Once we know the parts of the paragraph, can identify paragraph structure in ‘real writing’, and have had experience organizing paragraphs, it’s time to write paragraphs together. This shared writing time is perfect for pulling out our favorite cooperative learning strategies and brainstorming together. Initially, I will provide a main idea and we’ll add the other parts of the paragraph.
Within our shared paragraph writing time, I also introduce our paragraph writing organizers. We have two main organizers (a 1.4 paragraph and a 2.6 paragraph which includes two details each with an example). I do physically show students how to use the organizer to ensure all their ‘parts’ are there and then, transfer the writing to an actual paragraph. Although this transfer from organizer to paragraph seems simple and intuitive, it does take explicit modeling – indenting the main idea, placing the sentences right after one another without skipping lines, etc. Throughout the year, students have these organizers available to them in our Work on Writing tray, so I want them to know how to independently scaffold and produce their writing.
Some of our paragraphs we write on the whiteboard, some on the SMART Board, some on graphic organizers, some on blank writing paper. I do intentionally switch-up the location so students aren’t dependent on one writing material and they know that writing can have MANY different forms. Even with different forms, I am really intentional about color-coding as we write. It’s an easy way to embed structure without having to explicitly talk about it. Plus, it quickly becomes a guessing game of “I know what we are going to color/write next!” and it is easy to self-assess our work.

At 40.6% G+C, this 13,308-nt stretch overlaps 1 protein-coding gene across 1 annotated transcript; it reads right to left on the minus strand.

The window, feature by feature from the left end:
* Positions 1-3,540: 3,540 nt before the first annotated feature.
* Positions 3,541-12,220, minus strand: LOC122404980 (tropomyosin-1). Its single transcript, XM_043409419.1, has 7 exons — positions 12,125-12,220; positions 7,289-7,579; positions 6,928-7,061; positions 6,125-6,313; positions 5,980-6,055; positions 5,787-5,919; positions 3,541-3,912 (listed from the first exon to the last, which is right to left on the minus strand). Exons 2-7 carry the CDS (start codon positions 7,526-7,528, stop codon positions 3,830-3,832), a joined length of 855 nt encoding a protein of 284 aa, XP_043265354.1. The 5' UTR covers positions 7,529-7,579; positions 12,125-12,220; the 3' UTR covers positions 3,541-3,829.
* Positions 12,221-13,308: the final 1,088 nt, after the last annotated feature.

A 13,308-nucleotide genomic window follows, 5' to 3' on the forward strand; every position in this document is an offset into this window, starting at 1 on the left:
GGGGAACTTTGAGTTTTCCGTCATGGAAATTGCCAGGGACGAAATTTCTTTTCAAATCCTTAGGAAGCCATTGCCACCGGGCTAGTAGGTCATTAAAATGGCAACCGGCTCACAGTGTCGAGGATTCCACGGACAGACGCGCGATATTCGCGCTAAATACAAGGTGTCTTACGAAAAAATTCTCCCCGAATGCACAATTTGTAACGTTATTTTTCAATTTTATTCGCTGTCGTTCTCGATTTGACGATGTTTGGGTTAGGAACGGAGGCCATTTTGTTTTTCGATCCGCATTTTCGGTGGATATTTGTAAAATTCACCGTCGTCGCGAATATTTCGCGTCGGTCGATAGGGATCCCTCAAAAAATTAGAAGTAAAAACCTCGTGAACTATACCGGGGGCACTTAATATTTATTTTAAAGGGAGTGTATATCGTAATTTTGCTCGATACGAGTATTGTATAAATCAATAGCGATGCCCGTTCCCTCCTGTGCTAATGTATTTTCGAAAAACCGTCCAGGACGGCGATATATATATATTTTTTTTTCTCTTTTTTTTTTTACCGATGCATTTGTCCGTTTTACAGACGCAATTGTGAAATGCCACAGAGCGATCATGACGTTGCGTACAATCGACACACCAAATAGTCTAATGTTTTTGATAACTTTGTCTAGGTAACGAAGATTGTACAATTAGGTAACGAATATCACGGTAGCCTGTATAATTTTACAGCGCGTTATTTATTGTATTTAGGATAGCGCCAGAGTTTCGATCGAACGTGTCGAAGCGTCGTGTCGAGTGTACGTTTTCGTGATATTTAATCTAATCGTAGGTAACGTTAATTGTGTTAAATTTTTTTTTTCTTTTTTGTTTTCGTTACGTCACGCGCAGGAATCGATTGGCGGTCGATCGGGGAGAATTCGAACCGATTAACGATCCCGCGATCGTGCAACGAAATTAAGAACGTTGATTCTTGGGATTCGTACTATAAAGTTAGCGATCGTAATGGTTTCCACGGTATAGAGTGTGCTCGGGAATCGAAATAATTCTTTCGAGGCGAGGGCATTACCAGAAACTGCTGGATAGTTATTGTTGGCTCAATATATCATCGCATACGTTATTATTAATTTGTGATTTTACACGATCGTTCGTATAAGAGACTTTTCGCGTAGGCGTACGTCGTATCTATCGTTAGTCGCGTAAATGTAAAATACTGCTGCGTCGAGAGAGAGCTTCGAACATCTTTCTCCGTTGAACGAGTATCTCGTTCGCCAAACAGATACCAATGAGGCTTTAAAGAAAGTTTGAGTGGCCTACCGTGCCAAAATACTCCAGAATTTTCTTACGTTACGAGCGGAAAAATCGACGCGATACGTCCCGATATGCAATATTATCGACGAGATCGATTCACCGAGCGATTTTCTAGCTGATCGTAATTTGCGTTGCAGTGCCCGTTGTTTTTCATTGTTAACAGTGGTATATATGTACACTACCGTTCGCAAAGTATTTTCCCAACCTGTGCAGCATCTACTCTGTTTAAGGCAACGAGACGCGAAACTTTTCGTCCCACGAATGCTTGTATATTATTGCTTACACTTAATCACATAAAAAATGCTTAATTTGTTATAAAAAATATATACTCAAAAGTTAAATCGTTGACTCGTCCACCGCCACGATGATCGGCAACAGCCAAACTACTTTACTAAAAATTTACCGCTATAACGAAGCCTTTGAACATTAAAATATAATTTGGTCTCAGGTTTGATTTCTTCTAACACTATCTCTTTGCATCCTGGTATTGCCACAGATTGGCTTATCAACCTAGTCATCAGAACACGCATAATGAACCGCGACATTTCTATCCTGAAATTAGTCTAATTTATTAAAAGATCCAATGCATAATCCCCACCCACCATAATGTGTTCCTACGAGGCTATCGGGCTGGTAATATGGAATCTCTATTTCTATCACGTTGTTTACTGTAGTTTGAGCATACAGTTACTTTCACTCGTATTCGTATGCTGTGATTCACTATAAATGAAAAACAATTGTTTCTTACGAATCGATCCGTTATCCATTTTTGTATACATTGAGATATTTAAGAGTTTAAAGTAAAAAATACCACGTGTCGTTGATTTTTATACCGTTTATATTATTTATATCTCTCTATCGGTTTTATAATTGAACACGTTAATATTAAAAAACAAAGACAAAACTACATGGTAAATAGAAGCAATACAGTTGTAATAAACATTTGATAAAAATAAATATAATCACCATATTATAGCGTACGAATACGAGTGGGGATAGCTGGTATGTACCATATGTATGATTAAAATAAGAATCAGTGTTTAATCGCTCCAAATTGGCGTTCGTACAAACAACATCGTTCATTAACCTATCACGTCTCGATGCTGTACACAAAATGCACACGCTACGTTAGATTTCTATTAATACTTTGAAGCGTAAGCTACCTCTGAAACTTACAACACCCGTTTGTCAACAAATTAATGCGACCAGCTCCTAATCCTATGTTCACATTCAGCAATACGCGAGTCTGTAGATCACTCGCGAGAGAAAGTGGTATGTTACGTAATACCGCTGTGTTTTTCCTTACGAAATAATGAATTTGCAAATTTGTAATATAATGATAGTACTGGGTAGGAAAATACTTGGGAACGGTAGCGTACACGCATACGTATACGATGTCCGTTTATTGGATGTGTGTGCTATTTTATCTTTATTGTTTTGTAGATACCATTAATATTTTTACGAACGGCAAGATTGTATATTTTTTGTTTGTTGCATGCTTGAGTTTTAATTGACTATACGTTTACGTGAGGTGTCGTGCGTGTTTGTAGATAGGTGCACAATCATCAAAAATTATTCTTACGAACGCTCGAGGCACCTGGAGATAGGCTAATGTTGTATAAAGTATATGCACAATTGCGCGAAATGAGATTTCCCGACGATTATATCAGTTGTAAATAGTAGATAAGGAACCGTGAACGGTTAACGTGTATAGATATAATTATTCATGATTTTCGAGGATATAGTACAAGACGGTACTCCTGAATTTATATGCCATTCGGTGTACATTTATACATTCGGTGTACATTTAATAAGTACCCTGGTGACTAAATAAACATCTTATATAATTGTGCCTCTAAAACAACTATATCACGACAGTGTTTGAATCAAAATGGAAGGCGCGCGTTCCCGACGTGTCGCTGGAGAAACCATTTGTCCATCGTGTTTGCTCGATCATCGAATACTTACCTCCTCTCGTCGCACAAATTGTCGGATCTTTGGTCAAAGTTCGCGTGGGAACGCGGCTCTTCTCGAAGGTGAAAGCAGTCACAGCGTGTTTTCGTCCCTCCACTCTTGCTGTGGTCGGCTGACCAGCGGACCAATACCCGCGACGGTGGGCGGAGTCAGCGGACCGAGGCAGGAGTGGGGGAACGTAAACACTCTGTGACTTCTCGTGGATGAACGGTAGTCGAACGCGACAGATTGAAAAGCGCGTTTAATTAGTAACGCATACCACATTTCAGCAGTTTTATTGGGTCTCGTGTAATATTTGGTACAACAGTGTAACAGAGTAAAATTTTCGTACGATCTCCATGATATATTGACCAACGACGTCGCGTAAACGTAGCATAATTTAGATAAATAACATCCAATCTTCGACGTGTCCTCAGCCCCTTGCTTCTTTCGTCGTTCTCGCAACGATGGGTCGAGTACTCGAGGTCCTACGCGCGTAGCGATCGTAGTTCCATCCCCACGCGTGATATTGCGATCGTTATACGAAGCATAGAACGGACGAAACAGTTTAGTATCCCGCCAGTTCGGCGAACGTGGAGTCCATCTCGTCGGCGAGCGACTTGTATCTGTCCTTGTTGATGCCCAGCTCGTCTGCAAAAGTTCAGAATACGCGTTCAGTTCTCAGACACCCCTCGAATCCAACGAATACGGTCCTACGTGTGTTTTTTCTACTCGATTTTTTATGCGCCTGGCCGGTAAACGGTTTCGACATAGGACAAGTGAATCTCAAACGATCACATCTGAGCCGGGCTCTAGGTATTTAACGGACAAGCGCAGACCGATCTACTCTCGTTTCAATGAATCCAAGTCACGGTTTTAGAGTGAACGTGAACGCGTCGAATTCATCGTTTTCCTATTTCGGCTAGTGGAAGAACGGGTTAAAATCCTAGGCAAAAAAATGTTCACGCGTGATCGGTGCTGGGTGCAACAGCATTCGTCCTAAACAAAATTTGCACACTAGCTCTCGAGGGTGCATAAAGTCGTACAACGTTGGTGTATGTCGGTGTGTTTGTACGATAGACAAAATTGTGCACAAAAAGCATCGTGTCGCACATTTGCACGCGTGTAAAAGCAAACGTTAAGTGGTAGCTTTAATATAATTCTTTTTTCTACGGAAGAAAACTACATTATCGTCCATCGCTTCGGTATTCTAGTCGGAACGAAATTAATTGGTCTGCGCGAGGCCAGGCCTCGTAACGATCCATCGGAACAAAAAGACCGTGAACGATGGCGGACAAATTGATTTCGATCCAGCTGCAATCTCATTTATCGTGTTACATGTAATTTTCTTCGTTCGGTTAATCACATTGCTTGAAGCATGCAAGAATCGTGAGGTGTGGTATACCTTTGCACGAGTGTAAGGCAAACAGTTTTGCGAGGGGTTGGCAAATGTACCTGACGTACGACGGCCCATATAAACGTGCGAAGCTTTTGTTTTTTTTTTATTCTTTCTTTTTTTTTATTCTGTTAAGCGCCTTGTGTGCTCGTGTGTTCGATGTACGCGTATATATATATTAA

Launching Independent Paragraph Writing
At this point, students are ready to start independently writing paragraphs in Work on Writing. While we will still practice specific skills and hone our craft during Writer’s Workshop, we are 8 ish days in and ready for a new Daily 5 choice – eek! To ensure that students are successful, we keep the same paragraph organizers in our writing tray – both the 1.4 and the 1.6 organizer reduced to 85% so they fit in our composition notebook. This ensures students can take the just-right organizer for their needs and can glue it into their writing journals so it does not get lost.
While students do have free-choice of their topic during Work on Writing and many choose to write about their reading or what we’re learning in science, some still need prompt support. I have several 1st-grade friendly prompts printed on a binder ring hanging from our writing area. This makes for easy access and students get practice turning a statement or question into a main idea.
Building on our penguin and polar bear research unit, this year our 1st grade team also introduced QR Code research/paragraph writing as a choice. Working with a partner, friends grab a QR Code ring and find a picture/question they are interested in learning about. The QR code takes students to a SafeShare video link where they learn LOTS about the topic in 3-5 minutes. Then working together students create and write individual paragraphs using an organizer and then, write their formal paragraphs color-coding their paragraphs. This is a LONG, challenging process It can take up to 3 choices, ~60 minutes) but so worth it. The sense of accomplishment when friends want to share their independent work in between choices is AMAZING.
Student Paragraph Samples
We love writing paragraphs. We feel like ‘real’ writers and we feel oh-so-big. I mean BIG kids write paragraphs and now, we are writing them!!! It’s an exciting transition in 1st grade. At this point (3-4 weeks into paragraph writing, this is what our independent, work-on-writing paragraphs look like.
Well friends, this is paragraph writing in 1st grade; it’s such an exciting and motivating time. PLUS, the change in a matter of a few weeks is intense. You can snag the resources shared in this blog post here. In the meantime, I’d love to hear about your go-to resources and ideas for paragraph writing!